Tolstoy once said: “Happy families are all alike; every unhappy family is unhappy in its own way.” I’m not too sure that you can neatly divide the world into happy and unhappy families. Rather each family is somewhere along the continuum, a mixture of both. Also families can move between stages of happiness and unhappiness. There is no doubt however that good, happy families are something special, radiating way beyond themselves and into the neighbourhood, casting their fine spell of good will on many others. This is borne out by research which claims that marital happiness contributes far more to global happiness than any other variable, including satisfaction with work and friendship. Good families have a more powerful impact on our well being than income or employment.
Family life, need I say, is not easy. It’s not just a walk in the park. Take today’s gospel where Jesus is gone missing for three days causing serious conflict and misunderstanding. Parents know all about this where even losing a child for a few minutes can cause anguish. Your little one was with you at the shopping centre. You turned for a moment to look at something on a shelf, and when you turned back, they had wandered off, without a trace. Did you not suddenly fear for their safety, and in your panic wonder if you’d ever find them again? If losing a child for a few minutes can set your heart thumping, what must it have been like for Mary and Joseph who spent three days searching for Jesus? Listen to the anguish in Mary’s remark. Here is a translation that I like: “Look, your father and I, filled with pain, have been seeking you.” “Filled with pain!” We all know what that means.
Tolstoy says every unhappy family is unhappy in its own way. I think one could broaden that to say that all families are different in their own way. The Holy Family is no exception. It has often been cited as the perfect family – a neat jigsaw of married parents and children. Perfect perhaps but not typical. Mary is found pregnant outside of wedlock. Jesus is a child of mysterious patronage and Joseph who, despite his fiancée being pregnant, was prepared to marry her and take her as his wife. All this was far from typical. But that’s the consoling part because this ‘very different’ family is held up for us as an example and model for the Christian family. Obviously what makes for family goes much deeper than neat jigsaw pieces.
Today there is a major breakdown in family life leading to all sorts of social problems. It’s important to remember therefore, in this Jubilee Year of Mercy, that God is not a God of condemnation. Rather God is a God of mercy and compassion. Every family, no matter what makeup; no matter how unhappy or dysfunctional, is nevertheless held close in God’s loving embrace because of God’s mercy. Let me quote Walter Kasper: ‘From the very beginning, God’s merciful action is powerfully effective. His mercy is how God provides resistance to evil, which seems to be getting the upper hand. God does not do this forcibly and violently; God doesn’t simply do battle; rather, in his mercy God repeatedly creates new spaces for life and for blessing.’ This suggests that no matter where one finds oneself family wise, God can create a space for something new to happen.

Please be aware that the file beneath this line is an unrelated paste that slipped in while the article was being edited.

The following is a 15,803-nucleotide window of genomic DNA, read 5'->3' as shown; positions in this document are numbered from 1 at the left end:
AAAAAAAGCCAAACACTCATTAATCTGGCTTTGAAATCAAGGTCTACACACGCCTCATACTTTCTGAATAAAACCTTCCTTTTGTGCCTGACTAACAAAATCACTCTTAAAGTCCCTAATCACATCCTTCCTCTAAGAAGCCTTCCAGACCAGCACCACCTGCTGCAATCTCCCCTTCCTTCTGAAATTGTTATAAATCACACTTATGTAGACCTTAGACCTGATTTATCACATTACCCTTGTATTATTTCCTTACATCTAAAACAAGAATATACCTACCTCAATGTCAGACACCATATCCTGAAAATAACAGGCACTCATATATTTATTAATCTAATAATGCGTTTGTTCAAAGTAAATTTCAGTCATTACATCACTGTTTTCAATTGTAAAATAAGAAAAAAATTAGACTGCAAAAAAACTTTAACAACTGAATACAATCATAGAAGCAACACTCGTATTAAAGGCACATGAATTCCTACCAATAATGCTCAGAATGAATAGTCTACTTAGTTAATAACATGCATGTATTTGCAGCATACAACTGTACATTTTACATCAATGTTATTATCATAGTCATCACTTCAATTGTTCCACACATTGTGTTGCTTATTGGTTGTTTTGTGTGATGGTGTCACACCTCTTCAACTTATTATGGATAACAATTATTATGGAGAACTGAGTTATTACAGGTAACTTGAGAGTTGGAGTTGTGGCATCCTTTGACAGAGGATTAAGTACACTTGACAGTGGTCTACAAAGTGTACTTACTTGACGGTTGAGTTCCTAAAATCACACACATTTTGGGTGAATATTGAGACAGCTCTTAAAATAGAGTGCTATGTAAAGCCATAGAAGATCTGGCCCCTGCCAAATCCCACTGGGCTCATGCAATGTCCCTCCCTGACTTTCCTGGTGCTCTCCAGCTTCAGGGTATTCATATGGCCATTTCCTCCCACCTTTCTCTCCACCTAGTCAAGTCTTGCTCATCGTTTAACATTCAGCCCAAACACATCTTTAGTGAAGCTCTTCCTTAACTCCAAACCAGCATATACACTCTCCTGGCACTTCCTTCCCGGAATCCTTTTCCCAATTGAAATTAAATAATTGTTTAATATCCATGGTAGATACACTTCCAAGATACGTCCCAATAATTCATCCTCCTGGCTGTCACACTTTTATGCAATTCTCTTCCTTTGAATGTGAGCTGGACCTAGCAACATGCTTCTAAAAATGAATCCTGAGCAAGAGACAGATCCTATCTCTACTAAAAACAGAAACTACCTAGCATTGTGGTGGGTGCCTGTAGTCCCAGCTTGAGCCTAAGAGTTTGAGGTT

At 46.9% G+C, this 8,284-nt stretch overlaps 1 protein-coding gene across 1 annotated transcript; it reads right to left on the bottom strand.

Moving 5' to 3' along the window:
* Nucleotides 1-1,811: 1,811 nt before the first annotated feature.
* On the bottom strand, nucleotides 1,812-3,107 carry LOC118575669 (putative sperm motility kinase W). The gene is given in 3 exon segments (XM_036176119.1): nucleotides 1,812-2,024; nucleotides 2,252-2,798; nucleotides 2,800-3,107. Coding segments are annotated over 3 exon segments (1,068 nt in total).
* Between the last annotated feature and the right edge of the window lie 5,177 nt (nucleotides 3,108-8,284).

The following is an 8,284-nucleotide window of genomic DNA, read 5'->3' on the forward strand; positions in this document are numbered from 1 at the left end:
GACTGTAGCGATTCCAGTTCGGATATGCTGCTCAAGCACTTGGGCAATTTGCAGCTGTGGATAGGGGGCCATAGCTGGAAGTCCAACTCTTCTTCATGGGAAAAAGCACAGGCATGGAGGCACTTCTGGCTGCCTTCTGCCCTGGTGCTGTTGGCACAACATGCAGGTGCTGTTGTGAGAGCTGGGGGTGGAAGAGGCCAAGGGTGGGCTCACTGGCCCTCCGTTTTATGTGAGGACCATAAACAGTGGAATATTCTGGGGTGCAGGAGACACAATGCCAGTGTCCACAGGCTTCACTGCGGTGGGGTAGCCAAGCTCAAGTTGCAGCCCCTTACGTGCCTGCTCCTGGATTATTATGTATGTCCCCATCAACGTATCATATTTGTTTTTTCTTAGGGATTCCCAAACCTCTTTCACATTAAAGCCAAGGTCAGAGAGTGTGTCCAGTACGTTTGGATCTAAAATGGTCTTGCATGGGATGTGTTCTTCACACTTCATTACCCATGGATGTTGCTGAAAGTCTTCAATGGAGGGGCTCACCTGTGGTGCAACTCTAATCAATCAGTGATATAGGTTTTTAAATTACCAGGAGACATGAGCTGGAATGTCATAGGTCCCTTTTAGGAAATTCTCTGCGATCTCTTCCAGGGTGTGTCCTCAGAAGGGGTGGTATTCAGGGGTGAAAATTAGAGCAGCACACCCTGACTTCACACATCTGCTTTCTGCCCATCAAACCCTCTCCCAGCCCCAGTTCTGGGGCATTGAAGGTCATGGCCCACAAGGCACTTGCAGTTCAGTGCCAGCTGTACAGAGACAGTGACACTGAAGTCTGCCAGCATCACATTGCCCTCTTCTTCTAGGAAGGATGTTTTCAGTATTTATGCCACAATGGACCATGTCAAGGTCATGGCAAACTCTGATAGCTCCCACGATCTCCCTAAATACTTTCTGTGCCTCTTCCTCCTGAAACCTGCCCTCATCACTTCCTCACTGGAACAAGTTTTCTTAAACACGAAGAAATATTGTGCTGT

Mary and Joseph were desperately looking for a space in which to understand why Jesus left them without telling them a word. His plain response to her must have been surprising, to say the least. “Why were you looking for me? Did you not know that I must be in my Father’s house?” For Jesus the family isn’t something absolute and untouchable. It’s much more. What’s decisive isn’t the blood family, but that great family that we humans need to build by listening to what the one Father of all desires. Even Jesus’ parents will have to learn this, not without problems and conflicts. What’s most important is the family of humanity: a society that is more fraternal, just, living in solidarity – the way God wants it.
Today’s feast and Jesus holding out for the larger family of humanity before God is a challenge to our faith. How are our families doing? Do we live committed to a better and more human society, or are we exclusively closed in on our own interests? Do we teach solidarity, peace-making, sensibility and compassion toward the needy, or do we teach living for bottomless well-being, abundant wealth, and forgetting everyone else?
What’s going on in our homes? Is the faith being nurtured, do we remember Jesus Christ, do we learn to pray, or do we only pass on indifference, unbelief and a void where God was? Do we educate for living from a moral conscience that is responsible, healthy, coherent with Christian faith, or do we favour a style of life that is superficial, without goals or ideals, without criteria or ultimate meaning?
Families can well be different. The Holy Family, whose feast we celebrate today, was different. But what made this family both holy and happy was a deep loving trust in a merciful God. May all our families be a place where faith in a loving merciful God is nurtured, where Jesus is remembered and prayer is seen as a basic necessity!
Sunday, December 27, 2015